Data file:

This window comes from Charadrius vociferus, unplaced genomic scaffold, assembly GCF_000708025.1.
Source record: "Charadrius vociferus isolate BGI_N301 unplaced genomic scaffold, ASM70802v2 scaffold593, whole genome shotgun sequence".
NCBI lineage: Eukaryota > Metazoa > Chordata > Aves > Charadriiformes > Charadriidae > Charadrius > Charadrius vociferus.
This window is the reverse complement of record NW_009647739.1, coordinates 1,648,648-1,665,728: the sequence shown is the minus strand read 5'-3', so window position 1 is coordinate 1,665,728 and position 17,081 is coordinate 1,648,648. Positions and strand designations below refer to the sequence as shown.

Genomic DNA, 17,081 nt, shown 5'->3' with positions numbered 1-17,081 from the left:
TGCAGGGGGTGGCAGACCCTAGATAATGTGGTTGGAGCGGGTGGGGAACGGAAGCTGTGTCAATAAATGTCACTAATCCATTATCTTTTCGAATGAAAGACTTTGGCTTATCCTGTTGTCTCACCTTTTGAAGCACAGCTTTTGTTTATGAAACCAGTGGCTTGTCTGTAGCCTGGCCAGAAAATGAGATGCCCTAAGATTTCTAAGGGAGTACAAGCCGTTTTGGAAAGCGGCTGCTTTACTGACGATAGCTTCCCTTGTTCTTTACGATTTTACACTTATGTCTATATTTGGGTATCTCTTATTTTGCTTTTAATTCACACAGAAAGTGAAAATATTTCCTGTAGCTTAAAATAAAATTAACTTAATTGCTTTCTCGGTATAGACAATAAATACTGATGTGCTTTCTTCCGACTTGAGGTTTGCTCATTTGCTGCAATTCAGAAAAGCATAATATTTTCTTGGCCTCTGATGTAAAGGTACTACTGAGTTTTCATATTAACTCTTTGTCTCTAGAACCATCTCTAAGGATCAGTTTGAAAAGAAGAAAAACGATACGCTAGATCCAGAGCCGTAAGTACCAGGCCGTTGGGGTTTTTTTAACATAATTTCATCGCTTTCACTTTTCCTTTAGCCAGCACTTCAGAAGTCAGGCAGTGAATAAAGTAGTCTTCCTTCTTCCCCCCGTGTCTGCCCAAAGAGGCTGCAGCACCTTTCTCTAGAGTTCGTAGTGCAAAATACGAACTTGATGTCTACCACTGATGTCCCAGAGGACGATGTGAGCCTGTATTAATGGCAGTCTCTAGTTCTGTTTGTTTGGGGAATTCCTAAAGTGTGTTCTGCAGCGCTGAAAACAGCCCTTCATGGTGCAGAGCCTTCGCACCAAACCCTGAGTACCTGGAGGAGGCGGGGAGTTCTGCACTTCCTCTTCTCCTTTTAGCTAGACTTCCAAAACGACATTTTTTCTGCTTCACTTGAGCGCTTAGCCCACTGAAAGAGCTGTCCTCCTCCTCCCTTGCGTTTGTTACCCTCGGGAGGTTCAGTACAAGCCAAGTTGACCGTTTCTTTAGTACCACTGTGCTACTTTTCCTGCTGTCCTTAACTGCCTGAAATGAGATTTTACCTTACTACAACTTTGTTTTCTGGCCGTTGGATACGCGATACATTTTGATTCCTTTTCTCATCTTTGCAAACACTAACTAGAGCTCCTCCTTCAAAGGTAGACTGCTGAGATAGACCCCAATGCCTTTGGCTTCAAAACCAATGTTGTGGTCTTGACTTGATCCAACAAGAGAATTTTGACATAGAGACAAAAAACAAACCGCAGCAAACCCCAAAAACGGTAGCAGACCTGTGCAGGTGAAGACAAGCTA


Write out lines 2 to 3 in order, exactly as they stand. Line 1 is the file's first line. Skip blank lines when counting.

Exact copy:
Source record: "Charadrius vociferus isolate BGI_N301 unplaced genomic scaffold, ASM70802v2 scaffold593, whole genome shotgun sequence".
NCBI lineage: Eukaryota > Metazoa > Chordata > Aves > Charadriiformes > Charadriidae > Charadrius > Charadrius vociferus.